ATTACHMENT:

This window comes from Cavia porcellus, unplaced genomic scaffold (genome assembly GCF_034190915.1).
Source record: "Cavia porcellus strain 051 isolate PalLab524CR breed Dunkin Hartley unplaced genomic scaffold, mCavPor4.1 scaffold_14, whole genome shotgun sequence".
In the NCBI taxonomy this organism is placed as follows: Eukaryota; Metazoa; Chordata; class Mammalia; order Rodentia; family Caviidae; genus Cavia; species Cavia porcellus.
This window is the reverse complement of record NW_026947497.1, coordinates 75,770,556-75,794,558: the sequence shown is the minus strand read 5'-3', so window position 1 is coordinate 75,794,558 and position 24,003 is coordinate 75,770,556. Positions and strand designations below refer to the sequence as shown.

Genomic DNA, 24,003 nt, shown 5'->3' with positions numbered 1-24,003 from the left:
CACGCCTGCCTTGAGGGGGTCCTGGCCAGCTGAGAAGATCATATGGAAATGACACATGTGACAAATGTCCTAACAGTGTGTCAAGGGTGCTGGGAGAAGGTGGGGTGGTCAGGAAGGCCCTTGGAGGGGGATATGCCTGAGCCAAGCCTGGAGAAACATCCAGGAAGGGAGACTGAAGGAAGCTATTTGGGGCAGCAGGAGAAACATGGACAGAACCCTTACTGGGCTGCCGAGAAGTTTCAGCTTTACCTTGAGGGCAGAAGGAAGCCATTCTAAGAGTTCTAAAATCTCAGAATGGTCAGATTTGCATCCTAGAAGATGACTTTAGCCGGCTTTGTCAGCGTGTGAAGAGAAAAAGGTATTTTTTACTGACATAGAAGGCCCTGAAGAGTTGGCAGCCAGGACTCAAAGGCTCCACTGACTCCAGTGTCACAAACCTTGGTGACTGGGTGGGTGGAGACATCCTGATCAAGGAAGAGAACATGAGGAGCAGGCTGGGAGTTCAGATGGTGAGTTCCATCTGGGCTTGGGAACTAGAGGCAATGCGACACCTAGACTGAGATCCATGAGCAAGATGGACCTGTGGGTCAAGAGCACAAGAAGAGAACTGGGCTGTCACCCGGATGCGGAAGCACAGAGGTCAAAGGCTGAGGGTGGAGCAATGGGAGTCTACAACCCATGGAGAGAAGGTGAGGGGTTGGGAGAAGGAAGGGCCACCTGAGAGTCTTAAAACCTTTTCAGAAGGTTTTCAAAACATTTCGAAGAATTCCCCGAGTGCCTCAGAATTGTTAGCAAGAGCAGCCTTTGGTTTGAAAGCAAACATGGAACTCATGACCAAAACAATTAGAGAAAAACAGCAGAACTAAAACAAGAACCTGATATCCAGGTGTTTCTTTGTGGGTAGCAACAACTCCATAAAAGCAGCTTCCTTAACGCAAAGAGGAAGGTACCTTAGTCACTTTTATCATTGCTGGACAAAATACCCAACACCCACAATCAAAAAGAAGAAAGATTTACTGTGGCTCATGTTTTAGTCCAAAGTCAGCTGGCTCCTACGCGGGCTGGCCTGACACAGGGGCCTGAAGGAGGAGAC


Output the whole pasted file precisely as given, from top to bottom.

This window comes from Cavia porcellus, unplaced genomic scaffold (genome assembly GCF_034190915.1).
Source record: "Cavia porcellus strain 051 isolate PalLab524CR breed Dunkin Hartley unplaced genomic scaffold, mCavPor4.1 scaffold_14, whole genome shotgun sequence".
In the NCBI taxonomy this organism is placed as follows: Eukaryota; Metazoa; Chordata; class Mammalia; order Rodentia; family Caviidae; genus Cavia; species Cavia porcellus.
This window is the reverse complement of record NW_026947497.1, coordinates 75,770,556-75,794,558: the sequence shown is the minus strand read 5'-3', so window position 1 is coordinate 75,794,558 and position 24,003 is coordinate 75,770,556. Positions and strand designations below refer to the sequence as shown.

Genomic DNA, 24,003 nt, shown 5'->3' with positions numbered 1-24,003 from the left:
CACGCCTGCCTTGAGGGGGTCCTGGCCAGCTGAGAAGATCATATGGAAATGACACATGTGACAAATGTCCTAACAGTGTGTCAAGGGTGCTGGGAGAAGGTGGGGTGGTCAGGAAGGCCCTTGGAGGGGGATATGCCTGAGCCAAGCCTGGAGAAACATCCAGGAAGGGAGACTGAAGGAAGCTATTTGGGGCAGCAGGAGAAACATGGACAGAACCCTTACTGGGCTGCCGAGAAGTTTCAGCTTTACCTTGAGGGCAGAAGGAAGCCATTCTAAGAGTTCTAAAATCTCAGAATGGTCAGATTTGCATCCTAGAAGATGACTTTAGCCGGCTTTGTCAGCGTGTGAAGAGAAAAAGGTATTTTTTACTGACATAGAAGGCCCTGAAGAGTTGGCAGCCAGGACTCAAAGGCTCCACTGACTCCAGTGTCACAAACCTTGGTGACTGGGTGGGTGGAGACATCCTGATCAAGGAAGAGAACATGAGGAGCAGGCTGGGAGTTCAGATGGTGAGTTCCATCTGGGCTTGGGAACTAGAGGCAATGCGACACCTAGACTGAGATCCATGAGCAAGATGGACCTGTGGGTCAAGAGCACAAGAAGAGAACTGGGCTGTCACCCGGATGCGGAAGCACAGAGGTCAAAGGCTGAGGGTGGAGCAATGGGAGTCTACAACCCATGGAGAGAAGGTGAGGGGTTGGGAGAAGGAAGGGCCACCTGAGAGTCTTAAAACCTTTTCAGAAGGTTTTCAAAACATTTCGAAGAATTCCCCGAGTGCCTCAGAATTGTTAGCAAGAGCAGCCTTTGGTTTGAAAGCAAACATGGAACTCATGACCAAAACAATTAGAGAAAAACAGCAGAACTAAAACAAGAACCTGATATCCAGGTGTTTCTTTGTGGGTAGCAACAACTCCATAAAAGCAGCTTCCTTAACGCAAAGAGGAAGGTACCTTAGTCACTTTTATCATTGCTGGACAAAATACCCAACACCCACAATCAAAAAGAAGAAAGATTTACTGTGGCTCATGTTTTAGTCCAAAGTCAGCTGGCTCCTACGCGGGCTGGCCTGACACAGGGGCCTGAAGGAGGAGAC